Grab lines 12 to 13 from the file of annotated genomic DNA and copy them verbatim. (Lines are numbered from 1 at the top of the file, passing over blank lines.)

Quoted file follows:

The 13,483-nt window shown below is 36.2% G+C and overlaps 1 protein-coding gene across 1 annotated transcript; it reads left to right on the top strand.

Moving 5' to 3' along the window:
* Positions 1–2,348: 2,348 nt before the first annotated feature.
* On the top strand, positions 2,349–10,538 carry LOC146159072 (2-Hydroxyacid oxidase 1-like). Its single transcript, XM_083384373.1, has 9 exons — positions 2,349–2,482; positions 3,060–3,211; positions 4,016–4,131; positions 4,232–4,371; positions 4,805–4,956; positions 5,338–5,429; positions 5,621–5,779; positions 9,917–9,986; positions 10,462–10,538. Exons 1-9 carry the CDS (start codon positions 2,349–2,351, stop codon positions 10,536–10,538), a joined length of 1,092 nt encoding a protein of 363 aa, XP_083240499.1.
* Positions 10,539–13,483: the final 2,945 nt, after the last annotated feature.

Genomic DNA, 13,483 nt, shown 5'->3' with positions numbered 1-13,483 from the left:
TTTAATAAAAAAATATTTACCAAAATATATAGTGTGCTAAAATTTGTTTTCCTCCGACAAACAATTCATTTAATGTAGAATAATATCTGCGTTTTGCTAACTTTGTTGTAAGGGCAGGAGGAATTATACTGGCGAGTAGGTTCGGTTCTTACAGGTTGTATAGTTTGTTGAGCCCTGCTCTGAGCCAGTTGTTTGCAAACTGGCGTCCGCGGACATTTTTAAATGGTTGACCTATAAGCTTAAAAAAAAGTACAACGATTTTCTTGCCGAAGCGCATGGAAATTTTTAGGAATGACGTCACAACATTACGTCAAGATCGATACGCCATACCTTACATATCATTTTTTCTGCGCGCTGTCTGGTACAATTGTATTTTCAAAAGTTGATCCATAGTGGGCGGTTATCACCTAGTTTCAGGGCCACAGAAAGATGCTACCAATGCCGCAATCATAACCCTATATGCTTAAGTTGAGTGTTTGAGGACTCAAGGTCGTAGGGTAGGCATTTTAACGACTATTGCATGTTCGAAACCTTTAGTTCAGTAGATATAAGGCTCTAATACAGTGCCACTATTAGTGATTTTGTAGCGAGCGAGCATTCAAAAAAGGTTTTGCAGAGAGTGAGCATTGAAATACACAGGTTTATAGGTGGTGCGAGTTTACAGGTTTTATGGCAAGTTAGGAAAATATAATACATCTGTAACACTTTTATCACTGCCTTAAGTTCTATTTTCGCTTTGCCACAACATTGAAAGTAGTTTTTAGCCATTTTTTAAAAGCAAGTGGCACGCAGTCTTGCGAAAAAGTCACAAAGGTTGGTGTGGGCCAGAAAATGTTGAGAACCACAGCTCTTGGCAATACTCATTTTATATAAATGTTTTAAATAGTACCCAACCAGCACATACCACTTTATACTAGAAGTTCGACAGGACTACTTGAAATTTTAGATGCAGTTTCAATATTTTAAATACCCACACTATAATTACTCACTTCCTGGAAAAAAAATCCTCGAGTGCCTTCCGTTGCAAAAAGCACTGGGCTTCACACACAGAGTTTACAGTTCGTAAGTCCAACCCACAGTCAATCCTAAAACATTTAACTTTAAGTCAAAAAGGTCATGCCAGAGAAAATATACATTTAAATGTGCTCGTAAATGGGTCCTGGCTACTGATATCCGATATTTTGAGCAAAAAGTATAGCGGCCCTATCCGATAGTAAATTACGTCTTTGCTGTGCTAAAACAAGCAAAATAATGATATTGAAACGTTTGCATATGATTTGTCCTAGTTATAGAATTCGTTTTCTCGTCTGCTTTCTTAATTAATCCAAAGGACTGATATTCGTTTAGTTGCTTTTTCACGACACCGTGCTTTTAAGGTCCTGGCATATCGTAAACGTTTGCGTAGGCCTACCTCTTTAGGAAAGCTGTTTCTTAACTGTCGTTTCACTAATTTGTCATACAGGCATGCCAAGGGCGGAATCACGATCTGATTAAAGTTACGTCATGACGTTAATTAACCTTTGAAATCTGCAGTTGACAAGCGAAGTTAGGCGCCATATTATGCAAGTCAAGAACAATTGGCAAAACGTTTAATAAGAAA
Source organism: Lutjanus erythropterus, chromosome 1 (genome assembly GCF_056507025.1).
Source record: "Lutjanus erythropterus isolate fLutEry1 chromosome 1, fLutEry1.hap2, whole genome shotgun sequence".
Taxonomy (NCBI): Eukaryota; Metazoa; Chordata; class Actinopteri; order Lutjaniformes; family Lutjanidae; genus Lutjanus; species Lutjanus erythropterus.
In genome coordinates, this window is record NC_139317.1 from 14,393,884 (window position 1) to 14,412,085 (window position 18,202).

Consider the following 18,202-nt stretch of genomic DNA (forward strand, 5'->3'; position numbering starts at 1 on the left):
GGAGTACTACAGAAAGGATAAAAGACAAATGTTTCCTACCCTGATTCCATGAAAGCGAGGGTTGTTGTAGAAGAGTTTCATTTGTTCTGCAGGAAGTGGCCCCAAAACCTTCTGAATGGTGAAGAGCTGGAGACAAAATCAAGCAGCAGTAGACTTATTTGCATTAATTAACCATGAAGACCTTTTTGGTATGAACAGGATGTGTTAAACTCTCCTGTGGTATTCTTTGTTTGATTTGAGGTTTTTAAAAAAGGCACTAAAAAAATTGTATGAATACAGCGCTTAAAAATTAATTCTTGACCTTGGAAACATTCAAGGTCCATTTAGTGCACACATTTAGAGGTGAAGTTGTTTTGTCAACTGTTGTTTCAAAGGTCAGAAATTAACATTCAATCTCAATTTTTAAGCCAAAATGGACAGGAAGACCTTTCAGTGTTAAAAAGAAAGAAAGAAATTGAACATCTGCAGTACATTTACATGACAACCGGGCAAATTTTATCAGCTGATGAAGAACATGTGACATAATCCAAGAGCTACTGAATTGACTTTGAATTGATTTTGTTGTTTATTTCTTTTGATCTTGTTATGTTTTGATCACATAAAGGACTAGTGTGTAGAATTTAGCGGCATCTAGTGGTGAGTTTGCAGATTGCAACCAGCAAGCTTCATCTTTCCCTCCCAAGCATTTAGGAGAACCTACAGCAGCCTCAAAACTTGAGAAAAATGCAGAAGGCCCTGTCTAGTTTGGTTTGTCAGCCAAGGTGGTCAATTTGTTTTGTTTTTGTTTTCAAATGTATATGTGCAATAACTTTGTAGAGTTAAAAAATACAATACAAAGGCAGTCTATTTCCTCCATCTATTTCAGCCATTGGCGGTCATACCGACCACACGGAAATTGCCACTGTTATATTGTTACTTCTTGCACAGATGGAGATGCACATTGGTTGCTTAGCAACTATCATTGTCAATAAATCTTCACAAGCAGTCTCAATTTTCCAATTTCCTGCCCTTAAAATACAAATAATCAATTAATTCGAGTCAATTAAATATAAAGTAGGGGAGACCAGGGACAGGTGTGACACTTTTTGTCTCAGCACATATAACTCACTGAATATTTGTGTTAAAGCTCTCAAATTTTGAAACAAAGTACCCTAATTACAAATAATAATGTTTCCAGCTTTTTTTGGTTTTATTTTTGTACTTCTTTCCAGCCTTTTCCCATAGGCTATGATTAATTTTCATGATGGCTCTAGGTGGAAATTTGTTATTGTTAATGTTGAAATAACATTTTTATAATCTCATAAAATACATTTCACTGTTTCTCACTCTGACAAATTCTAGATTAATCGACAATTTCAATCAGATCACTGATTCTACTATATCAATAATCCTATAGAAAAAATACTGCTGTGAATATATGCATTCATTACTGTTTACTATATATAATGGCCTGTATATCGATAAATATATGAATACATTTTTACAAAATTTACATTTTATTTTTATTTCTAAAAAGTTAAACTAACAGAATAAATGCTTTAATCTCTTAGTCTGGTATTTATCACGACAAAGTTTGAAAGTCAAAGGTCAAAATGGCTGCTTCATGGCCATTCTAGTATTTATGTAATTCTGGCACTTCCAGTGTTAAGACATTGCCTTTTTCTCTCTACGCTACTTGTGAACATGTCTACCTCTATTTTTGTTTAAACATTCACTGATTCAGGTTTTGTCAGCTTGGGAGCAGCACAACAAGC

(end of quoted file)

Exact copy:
Consider the following 18,202-nt stretch of genomic DNA (forward strand, 5'->3'; position numbering starts at 1 on the left):
GGAGTACTACAGAAAGGATAAAAGACAAATGTTTCCTACCCTGATTCCATGAAAGCGAGGGTTGTTGTAGAAGAGTTTCATTTGTTCTGCAGGAAGTGGCCCCAAAACCTTCTGAATGGTGAAGAGCTGGAGACAAAATCAAGCAGCAGTAGACTTATTTGCATTAATTAACCATGAAGACCTTTTTGGTATGAACAGGATGTGTTAAACTCTCCTGTGGTATTCTTTGTTTGATTTGAGGTTTTTAAAAAAGGCACTAAAAAAATTGTATGAATACAGCGCTTAAAAATTAATTCTTGACCTTGGAAACATTCAAGGTCCATTTAGTGCACACATTTAGAGGTGAAGTTGTTTTGTCAACTGTTGTTTCAAAGGTCAGAAATTAACATTCAATCTCAATTTTTAAGCCAAAATGGACAGGAAGACCTTTCAGTGTTAAAAAGAAAGAAAGAAATTGAACATCTGCAGTACATTTACATGACAACCGGGCAAATTTTATCAGCTGATGAAGAACATGTGACATAATCCAAGAGCTACTGAATTGACTTTGAATTGATTTTGTTGTTTATTTCTTTTGATCTTGTTATGTTTTGATCACATAAAGGACTAGTGTGTAGAATTTAGCGGCATCTAGTGGTGAGTTTGCAGATTGCAACCAGCAAGCTTCATCTTTCCCTCCCAAGCATTTAGGAGAACCTACAGCAGCCTCAAAACTTGAGAAAAATGCAGAAGGCCCTGTCTAGTTTGGTTTGTCAGCCAAGGTGGTCAATTTGTTTTGTTTTTGTTTTCAAATGTATATGTGCAATAACTTTGTAGAGTTAAAAAATACAATACAAAGGCAGTCTATTTCCTCCATCTATTTCAGCCATTGGCGGTCATACCGACCACACGGAAATTGCCACTGTTATATTGTTACTTCTTGCACAGATGGAGATGCACATTGGTTGCTTAGCAACTATCATTGTCAATAAATCTTCACAAGCAGTCTCAATTTTCCAATTTCCTGCCCTTAAAATACAAATAATCAATTAATTCGAGTCAATTAAATATAAAGTAGGGGAGACCAGGGACAGGTGTGACACTTTTTGTCTCAGCACATATAACTCACTGAATATTTGTGTTAAAGCTCTCAAATTTTGAAACAAAGTACCCTAATTACAAATAATAATGTTTCCAGCTTTTTTTGGTTTTATTTTTGTACTTCTTTCCAGCCTTTTCCCATAGGCTATGATTAATTTTCATGATGGCTCTAGGTGGAAATTTGTTATTGTTAATGTTGAAATAACATTTTTATAATCTCATAAAATACATTTCACTGTTTCTCACTCTGACAAATTCTAGATTAATCGACAATTTCAATCAGATCACTGATTCTACTATATCAATAATCCTATAGAAAAAATACTGCTGTGAATATATGCATTCATTACTGTTTACTATATATAATGGCCTGTATATCGATAAATATATGAATACATTTTTACAAAATTTACATTTTATTTTTATTTCTAAAAAGTTAAACTAACAGAATAAATGCTTTAATCTCTTAGTCTGGTATTTATCACGACAAAGTTTGAAAGTCAAAGGTCAAAATGGCTGCTTCATGGCCATTCTAGTATTTATGTAATTCTGGCACTTCCAGTGTTAAGACATTGCCTTTTTCTCTCTACGCTACTTGTGAACATGTCTACCTCTATTTTTGTTTAAACATTCACTGATTCAGGTTTTGTCAGCTTGGGAGCAGCACAACAAGC